Mooer is quickly becoming a household name in the world of guitar effects and accessories for their impressive multi-effects pedals, electric guitars and guitar amps, but their popularity first came to the fore as a result of their mini pedals – one of those being the Green Mile.
Like any green overdrive pedal you can get your hands on nowadays, its inspiration is fairly obvious – but as a result, the tones you can achieve from this unit are seriously impressive. The Green Mile has two working modes – ‘warm’ and ‘hot’ – both providing smooth, tube-esque levels of dirt. As you’d expect, ‘warm’ mode imparts a natural-sounding drive which is fairly touch-sensitive, and ‘hot’ mode takes the gain levels up a notch for more crunch.
The layout of the Green Mile is impressive when you consider its small footprint, with the large ‘overdrive’ control making tonal adjustments on the fly nice and easy. If you’re not so accurate with your feet however, you may find yourself nudging this dial when engaging or disengaging the footswitch. The lack of a battery compartment means that this pedal needs to be used with an external power supply – which isn’t included with the pedal. It’s not the end of the world though – and for this budget-friendly price, we can’t expect too much in the way of extras.
As far as Tube Screamer clones go, the Hudson Sidecar takes care of a slightly different end of the market. The Sidecar isn’t green, and it’s got more than three knobs, for a start – but tonally, the Sidecar just does more. If you like a slightly less than traditional approach to your Tube Screamers, then the Sidecar could be for you.
Largely based on the classic TS808, the front end of the Sidecar is designed to provide a greater low-end response, a wider range of gain and a little more headroom than a standard 808 – enabling any player to achieve some pretty impressive tone-sculpting feats. There are two germanium diodes in the clipping section of the Sidecar which deliver a slightly softer response, keeping your dynamics and feel intact rather than slamming the signal with loads of dirt early on.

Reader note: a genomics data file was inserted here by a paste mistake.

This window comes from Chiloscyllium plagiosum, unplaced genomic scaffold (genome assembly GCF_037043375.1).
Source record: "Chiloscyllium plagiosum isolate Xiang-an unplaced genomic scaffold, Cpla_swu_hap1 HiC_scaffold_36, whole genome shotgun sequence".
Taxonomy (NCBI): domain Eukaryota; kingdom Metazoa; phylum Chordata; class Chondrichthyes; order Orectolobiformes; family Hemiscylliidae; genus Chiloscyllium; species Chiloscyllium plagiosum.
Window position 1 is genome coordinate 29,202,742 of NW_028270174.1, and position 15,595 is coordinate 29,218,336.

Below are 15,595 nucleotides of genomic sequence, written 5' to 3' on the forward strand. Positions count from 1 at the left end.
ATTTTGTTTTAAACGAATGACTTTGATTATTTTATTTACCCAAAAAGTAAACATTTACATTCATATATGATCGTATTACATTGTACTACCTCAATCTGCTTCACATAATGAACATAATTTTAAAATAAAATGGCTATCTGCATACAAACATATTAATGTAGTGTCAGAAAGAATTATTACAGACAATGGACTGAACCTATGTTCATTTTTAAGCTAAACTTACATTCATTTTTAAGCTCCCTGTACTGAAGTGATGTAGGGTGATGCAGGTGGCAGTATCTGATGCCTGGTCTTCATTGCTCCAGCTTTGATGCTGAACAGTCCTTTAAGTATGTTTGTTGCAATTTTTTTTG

Having a treble and bass control alongside the drive and level dials is a lovely touch on the Sidecar, and it’s one of the things which sets this pedal apart from most 808 clones. It’s capable of anything from a clean boost and light gain to dirty, velcro-style fuzz – and that’s the main reason why we’d love one. If you’re into traditional TS clones, then we’d realistically avoid this pedal – but it’s so fun. It is a big pedal, so if pedalboard space is limited then you may struggle to fit this one on – but we feel it’s worth the hassle.
Best Tube Screamer clones: Buying advice
How to choose the best Tube Screamer clone
You can trust Guitar World
Let's assume it's a given that you want to buy a clone. That could be because of price, or it could be because of features not found on the original. Maybe you want authenticity, but even then a clone might be the best choice. You might assume that an Ibanez model would be the most authentic, but there are many different units. In fact, the original manufacturer on behalf of Ibanez was actually Maxon, meaning that the Maxon 'clone' is a more authentic Tube Screamer in some ways than modern non-reissue Ibanez units.